At two opposite ends of the spectrum you have two handsome red-heads: Beans (Giant’s Gateway, 2018) and Forrest (Don’t Noc It, 2014). When nervous, Beans only needs a bit of a gentle squeeze through your mid-calf to increase his walk and gently lift into a trot. Any more than that and you might have his head in your lap and an unnecessary and awkward amount of two-beat speed. He requires a steady suggestion of an outside rein and a ton of balancing inside leg to keep him from leaning — but again, with Beans, everything has to be soft, consistent, and quiet. Once you know that, you’re golden.

Beans being good and clearly trying to listen, and me apparently still talking. Photo by Cora Williamson.

Forrest (Don’t Noc It), on the other hand, is far from a sensitive ride. Ask for a trot with just inside calf and he might flick an ear in your direction. Squeeze both legs, nada. Kick a little and he might putter into an on-the-forehand shuffle. Sit up, steady your outside rein, and legitimately pony kick into the trot and he will reach over his back and impress you with his movement. He needs your whole core to hold him onto his outside rein and over his back. That said, if you pull, he’ll enjoy the ability to lean his hefty forehand into your hands. Incrementally figure out how much pressure he needs, and the big red slug who looks like he can’t do more than slowly hulk around will be showing off his initial forays into light canter pirouettes.

Forrest back in his showing days when he really only needed the snaffle rein until the jumps got a bit too exciting and he decided “freight train” was his chosen speed. Photo by Kassie Colson.

Do both Beans and Forrest need supporting leg once they get to the speed you want? Hell yeah. But they take different asks, and if you asked Beans like you need to ask Forrest, one of you might get hurt. Ask Forrest like you asked Beans and you’ll think the horse has no motivation or ability to truly produce a quality trot. Truth is, they are both lovely horses (yes, I’m biased), but it takes riding incrementally to figure out what they each need and to access to the requested quality of gait.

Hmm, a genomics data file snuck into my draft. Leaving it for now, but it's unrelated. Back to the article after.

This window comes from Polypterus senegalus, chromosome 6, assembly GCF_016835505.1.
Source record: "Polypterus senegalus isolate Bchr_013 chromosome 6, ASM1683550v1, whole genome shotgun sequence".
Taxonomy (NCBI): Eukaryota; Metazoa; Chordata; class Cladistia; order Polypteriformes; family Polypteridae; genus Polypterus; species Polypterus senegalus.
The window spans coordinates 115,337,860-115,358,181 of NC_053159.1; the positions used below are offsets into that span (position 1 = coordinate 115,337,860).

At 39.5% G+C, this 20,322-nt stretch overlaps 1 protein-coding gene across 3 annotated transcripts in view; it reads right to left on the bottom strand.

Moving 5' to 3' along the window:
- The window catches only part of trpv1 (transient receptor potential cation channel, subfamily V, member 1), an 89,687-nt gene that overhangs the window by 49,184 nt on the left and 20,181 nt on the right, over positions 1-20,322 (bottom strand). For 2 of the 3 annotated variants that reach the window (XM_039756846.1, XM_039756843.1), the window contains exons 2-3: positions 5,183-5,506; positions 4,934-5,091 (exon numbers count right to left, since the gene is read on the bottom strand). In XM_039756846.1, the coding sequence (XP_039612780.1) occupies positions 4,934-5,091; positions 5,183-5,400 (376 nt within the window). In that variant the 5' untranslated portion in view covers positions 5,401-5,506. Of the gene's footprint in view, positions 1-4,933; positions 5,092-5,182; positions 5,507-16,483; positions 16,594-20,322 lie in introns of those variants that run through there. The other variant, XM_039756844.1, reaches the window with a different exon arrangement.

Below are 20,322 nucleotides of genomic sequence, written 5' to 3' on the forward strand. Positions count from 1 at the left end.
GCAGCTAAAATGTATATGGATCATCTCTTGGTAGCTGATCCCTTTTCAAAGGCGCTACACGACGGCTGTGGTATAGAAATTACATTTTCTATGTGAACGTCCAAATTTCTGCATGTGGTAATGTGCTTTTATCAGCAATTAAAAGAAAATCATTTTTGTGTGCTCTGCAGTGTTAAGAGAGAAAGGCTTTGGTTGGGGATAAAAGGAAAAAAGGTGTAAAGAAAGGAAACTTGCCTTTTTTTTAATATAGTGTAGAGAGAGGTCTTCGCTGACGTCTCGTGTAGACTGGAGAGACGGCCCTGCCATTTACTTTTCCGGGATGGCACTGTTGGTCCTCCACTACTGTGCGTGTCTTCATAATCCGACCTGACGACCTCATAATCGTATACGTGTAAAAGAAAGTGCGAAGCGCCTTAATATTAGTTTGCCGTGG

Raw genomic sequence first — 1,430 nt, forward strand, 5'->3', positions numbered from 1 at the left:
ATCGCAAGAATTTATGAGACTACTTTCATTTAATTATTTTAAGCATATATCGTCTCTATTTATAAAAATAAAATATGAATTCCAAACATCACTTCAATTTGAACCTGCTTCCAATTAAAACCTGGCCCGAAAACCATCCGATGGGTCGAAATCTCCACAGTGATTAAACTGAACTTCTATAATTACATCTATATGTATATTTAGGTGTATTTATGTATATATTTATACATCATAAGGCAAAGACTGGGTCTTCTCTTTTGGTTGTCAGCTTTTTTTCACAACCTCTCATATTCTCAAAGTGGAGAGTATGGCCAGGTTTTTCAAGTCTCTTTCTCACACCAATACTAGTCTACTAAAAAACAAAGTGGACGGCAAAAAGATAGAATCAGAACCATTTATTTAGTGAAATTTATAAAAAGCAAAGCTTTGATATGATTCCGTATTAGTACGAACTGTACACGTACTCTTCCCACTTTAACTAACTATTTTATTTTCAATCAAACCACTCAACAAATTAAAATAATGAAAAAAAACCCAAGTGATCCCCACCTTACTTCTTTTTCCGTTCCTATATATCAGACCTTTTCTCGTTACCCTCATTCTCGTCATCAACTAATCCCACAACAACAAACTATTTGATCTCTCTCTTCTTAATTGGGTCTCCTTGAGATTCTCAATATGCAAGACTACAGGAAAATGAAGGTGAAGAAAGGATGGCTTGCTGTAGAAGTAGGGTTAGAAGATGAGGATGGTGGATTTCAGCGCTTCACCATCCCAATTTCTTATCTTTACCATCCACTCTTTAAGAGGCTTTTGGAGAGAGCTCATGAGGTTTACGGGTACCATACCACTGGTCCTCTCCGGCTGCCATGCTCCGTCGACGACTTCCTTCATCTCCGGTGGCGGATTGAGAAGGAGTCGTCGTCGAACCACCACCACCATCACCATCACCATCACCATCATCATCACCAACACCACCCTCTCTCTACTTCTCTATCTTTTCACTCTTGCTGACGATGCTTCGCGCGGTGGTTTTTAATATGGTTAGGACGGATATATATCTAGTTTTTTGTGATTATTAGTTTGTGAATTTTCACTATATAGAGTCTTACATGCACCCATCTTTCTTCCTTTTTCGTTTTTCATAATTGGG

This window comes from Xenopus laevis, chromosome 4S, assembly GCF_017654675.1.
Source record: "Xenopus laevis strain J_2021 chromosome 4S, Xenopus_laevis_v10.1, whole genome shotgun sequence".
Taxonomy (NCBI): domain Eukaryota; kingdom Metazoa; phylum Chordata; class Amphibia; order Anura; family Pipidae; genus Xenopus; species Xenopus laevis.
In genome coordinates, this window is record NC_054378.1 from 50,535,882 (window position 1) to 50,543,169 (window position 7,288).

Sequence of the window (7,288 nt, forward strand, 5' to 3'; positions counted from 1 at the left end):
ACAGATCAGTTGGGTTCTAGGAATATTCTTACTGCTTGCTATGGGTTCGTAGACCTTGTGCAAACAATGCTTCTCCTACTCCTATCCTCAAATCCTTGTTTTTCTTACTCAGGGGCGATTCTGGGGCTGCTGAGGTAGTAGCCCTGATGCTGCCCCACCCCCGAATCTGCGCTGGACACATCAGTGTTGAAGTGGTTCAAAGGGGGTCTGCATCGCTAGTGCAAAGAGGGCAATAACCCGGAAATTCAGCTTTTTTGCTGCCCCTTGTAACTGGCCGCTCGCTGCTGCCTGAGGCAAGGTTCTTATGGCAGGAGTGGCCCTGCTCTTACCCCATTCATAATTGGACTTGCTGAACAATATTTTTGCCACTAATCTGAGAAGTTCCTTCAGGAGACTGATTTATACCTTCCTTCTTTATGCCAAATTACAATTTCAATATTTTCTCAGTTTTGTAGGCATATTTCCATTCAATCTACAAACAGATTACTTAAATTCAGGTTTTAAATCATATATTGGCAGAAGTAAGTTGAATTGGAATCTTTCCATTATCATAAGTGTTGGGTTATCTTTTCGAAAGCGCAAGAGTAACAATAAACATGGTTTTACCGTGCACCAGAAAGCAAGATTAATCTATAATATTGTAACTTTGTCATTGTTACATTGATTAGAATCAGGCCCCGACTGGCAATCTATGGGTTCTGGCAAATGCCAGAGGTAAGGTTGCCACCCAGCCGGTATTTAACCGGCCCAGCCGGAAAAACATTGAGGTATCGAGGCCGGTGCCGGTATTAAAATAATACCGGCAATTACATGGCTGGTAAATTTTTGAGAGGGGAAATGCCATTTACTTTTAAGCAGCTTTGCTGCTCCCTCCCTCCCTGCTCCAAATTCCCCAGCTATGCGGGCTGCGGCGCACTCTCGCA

So this is where the “but effective” part comes in. Incremental riding allows the horse to inform the rider about how much core they need in the half halt, how much leg to transition up or down, or how much outside rein is needed to hold their body straight and steady. From there, it is up to the rider to ask at, or just below, that “volume” and then be effective enough to keep adjusting if they aren’t getting a desired result.

Beans on the buckle. Photo by Cora Williamson.

Effective riding is great because it becomes efficient. It is clear, not confusing, and — in this case — completely tailored to the needs of the horse. Having figured things out by being incremental, effective riding then allows you to accomplish the ‘ask’ at the right volume and then get out of your horse’s way. There is no nagging (continued asking at too low a volume to get the result) and no punishment (asking too loud and then having to immediately correct the blast off).

Effective in the case of Beans means that you can make a hot, sensitive horse trot and canter as quietly in hand as on the buckle. Effective for Forrest means he gets a sharp, “now” kick and is thence forward, alert, and light. He is a stellar example of how a rider’s constantly nagging (not enough volume) leg only produces ignorable noise. Annoyed and likely unimpressed, he’ll tune said rider out, pop a shoulder and do whatever he’d like at literally his own chosen speed.

Forrest might trip over cross-rails, but ride him up, be effective, and he’ll answer with an enormous amount of ‘try.’ Screenshot by Alanah Giltmier.

But coming full circle, one of the main reasons for why I love Thoroughbreds is that they overwhelmingly want to work. And moreover, most of them want to get “it” right — whatever that “it” you are asking for might be. So if you can incrementally figure out the amount of pressure needed to be effective (and then get out of the way and stay soft), make your asks clear, not nag or micromanage, they will literally try all day every day. And it is that same heart that got them around the track that will get them to develop the quiet, lofty trot. So kick on (at the right “volume”) and enjoy the ride.

Thoroughbred Logic is proud to be supported by OTTB United, the premier virtual marketplace for retired racehorses built by equestrians, for equestrians. The OTTB United app unites organizations, buyers, sellers, and trainers in one interface. Download the app and give it a whirl by clicking/tapping the banner below!